Dayparting in split testing

 

You know that traffic doesn’t perform the same  every day of the week, which is why you should make your tests last several days.

But had you thought that one version may be better at certain times while another version better the rest of the time?

Look at this split test:

http://whichtestwon.com/banner-ad-lp-test?pollid=74

Makes you want to break down your tests by day and time and after getting the results, have a script serve the winning versions based on that. :P

LastPass passwords manager

 

You know, I’ve always disliked this kind of software or sevice. Never trusted it.

One time I decided I’d try an app to do it, installed it, got a few accounts in there. It crapped out on me a couple of days later and the logins were lost into bit barf.

Never used another password manager again after that.

I’ve been writing down my logins in paper, and had that in a safe place since. Is it the safest way? No, but it’s worked for me the past several years. I always find them back when I’ve needed them so far.

Not long ago, after I started some internet projects that required tons of new accounts in several services spread across the web, it started being a pain and I thought I’d give password managers a new look.

Well, there was Roboform which was quite recommended, but it cost money and I wasn’t really interested. It’s been my experience that I should search for a while before a purchase, so I kept looking for options.

And I found a pretty good one. Yeah, I know you figured out which one… LastPass.

They named it like that cause it’s supposed to be the last password you’ll need to remember, the one to the account you have with them.

Well, I still remember many, many of the other ones I use, but I haven’t had to remember them if I didn’t want to, cause LastPass has been pretty good at what it was supposed to do.

My concern has still been to have something crappy happen like before, where I end up losing what I had saved. Well, I didn’t stop writing down the passwords in my usual place, but LastPass has saved me plenty of time every time I need to login, let me tell you.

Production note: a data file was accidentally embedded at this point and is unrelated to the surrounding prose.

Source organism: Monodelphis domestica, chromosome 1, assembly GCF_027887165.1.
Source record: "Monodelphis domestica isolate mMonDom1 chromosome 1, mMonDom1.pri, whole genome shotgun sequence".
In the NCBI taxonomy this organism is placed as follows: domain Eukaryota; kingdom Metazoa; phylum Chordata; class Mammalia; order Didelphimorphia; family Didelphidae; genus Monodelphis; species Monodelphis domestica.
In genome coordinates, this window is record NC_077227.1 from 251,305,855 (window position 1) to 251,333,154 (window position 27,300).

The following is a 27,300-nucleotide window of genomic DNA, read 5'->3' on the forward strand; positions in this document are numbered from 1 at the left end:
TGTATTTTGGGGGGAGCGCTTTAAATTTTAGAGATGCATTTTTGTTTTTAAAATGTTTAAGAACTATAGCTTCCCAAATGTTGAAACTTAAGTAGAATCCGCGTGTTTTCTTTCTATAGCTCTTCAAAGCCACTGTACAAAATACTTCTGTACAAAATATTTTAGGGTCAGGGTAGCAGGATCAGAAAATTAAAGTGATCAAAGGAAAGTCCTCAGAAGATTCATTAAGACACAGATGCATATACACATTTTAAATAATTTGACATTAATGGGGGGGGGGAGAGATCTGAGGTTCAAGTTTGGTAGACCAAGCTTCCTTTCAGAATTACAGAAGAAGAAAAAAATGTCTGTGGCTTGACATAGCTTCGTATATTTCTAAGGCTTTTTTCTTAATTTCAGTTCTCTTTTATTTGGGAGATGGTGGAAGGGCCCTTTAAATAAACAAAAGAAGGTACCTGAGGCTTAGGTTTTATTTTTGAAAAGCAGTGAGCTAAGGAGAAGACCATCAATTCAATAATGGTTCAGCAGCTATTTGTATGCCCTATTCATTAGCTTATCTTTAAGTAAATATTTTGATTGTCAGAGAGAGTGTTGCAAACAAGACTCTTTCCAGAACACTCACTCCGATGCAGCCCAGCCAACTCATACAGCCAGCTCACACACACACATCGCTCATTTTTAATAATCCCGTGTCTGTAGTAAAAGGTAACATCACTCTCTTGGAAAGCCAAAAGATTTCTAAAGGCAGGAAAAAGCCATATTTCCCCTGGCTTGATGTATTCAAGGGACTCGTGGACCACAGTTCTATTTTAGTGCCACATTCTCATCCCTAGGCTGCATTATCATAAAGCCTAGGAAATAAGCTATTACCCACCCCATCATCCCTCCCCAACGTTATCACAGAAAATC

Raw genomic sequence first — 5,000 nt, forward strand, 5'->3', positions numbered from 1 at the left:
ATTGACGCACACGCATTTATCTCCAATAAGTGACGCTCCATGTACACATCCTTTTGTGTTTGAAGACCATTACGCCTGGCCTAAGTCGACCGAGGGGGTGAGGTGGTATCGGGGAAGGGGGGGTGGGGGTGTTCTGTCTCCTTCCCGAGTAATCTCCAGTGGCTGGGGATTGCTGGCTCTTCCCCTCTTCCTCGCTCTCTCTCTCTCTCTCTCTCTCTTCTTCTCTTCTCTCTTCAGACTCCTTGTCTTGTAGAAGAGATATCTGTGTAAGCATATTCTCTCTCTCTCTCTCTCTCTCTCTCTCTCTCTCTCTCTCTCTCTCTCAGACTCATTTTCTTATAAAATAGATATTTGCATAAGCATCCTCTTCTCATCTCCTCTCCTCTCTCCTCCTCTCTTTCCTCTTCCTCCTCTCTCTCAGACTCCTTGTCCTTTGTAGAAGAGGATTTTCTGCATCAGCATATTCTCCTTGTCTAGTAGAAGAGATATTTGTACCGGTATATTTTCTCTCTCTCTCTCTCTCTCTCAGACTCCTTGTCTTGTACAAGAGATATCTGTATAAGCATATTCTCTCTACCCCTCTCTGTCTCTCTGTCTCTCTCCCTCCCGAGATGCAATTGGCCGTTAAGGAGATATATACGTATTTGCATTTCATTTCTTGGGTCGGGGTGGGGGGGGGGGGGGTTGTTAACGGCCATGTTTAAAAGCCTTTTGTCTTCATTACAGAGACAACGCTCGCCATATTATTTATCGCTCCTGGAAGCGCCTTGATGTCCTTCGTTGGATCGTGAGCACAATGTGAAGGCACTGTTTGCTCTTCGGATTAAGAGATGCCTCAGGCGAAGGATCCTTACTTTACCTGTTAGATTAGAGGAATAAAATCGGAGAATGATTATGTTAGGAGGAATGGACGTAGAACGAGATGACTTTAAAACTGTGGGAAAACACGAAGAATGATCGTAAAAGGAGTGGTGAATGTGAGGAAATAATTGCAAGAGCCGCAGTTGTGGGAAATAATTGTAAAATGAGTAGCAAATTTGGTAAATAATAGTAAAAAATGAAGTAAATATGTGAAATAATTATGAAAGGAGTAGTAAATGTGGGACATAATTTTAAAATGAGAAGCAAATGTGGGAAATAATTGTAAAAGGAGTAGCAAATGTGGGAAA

Is my info secure with them? Well, I read a lot about that and I got quite confident that it will be, and it has been. I haven’t heard about bad experiences so far. From what I read, the info is encrypted in a way they themselves can’t read it, only you after you login can get it unscrambled.

I decided to believe them and I’ve been happy so far and thought I’d share this too.

Oh, and it’s free, too, unless you go advanced with features I don’t remember. Free has plenty, does all I need and a bit more. You can read more about the service in their website, go inform yourself well before you make this decision, like I did.

I’m just sharing that I’ve had a good experience so far hoping you’d find it valuable and make your work a bit easier.

Autosave while you write

 

I just read my friend Gary lost a 400 word write-up he copied, but forgot to paste, so I thought I’d share something I do to add an extra layer of security when I write long things that I wouldn’t want to lose by mistake, power outage, etc.

I simply open up my Gmail account, hit the “Compose Mail” link and start typing in the email body box. I use this even if what I’m writing is not an email, but a post or article that’ll go somewhere else. I’m actually writing this post in a Gmail draft.

I use Gmail because it has this nice auto-save feature that will keep a copy of my work in the Drafts folder for me.

I also have the habit of hitting Ctrl+S to save often, which works in Gmail too, but I have this habit from before with any editor software I use.

I don’t use Google Docs much, so I’m not sure if text documents have the same autosave feature there, but it’s most likely. So this tip is probably not very useful for Docs users. :P

Save time when watching videos

 

I’ve been going through tons of training videos the past months, but more so now that I’m helping Mike review new products.

It really is a very time consuming activity.

When going through books, it’s easy to skip parts and know what you skipped, or browse very fast and know what you went past fairly accurately. Not so with video.

Also, many presenters talk slowly, or talk a lot of fluff to make the video longer, consuming more of my time.

Talking with my friend Mark Jones last Friday, he mentioned a service from Enounce that allowed to play a video up to 2x its speed. I thought it was a great idea, but didn’t like having to pay for that.

Actually, I had read about this concept before, in a sci-fi book (The Invaders Plan) and liked it a lot, but that was like 13 years ago and I didn’t make the connection with my current needs.

Fortunately, I use a couple video players that are quite able and with a little searching, found how to adjust the playback speed in both. :)

One is KM Player, the other VLC Media Player.

KM Player is Windows only and I like it better. The way I found to adjust the speed is going to the Control Box (Alt+G), in the Audio tab (it’ll keep video synched).

VLC is available for Mac as well, and the speed control is available in the latest versions, so if you have an older one, update it. You just click the “1.00x” text next to the time, or use the arrows on each side of the timeline. Here’s a screenshot: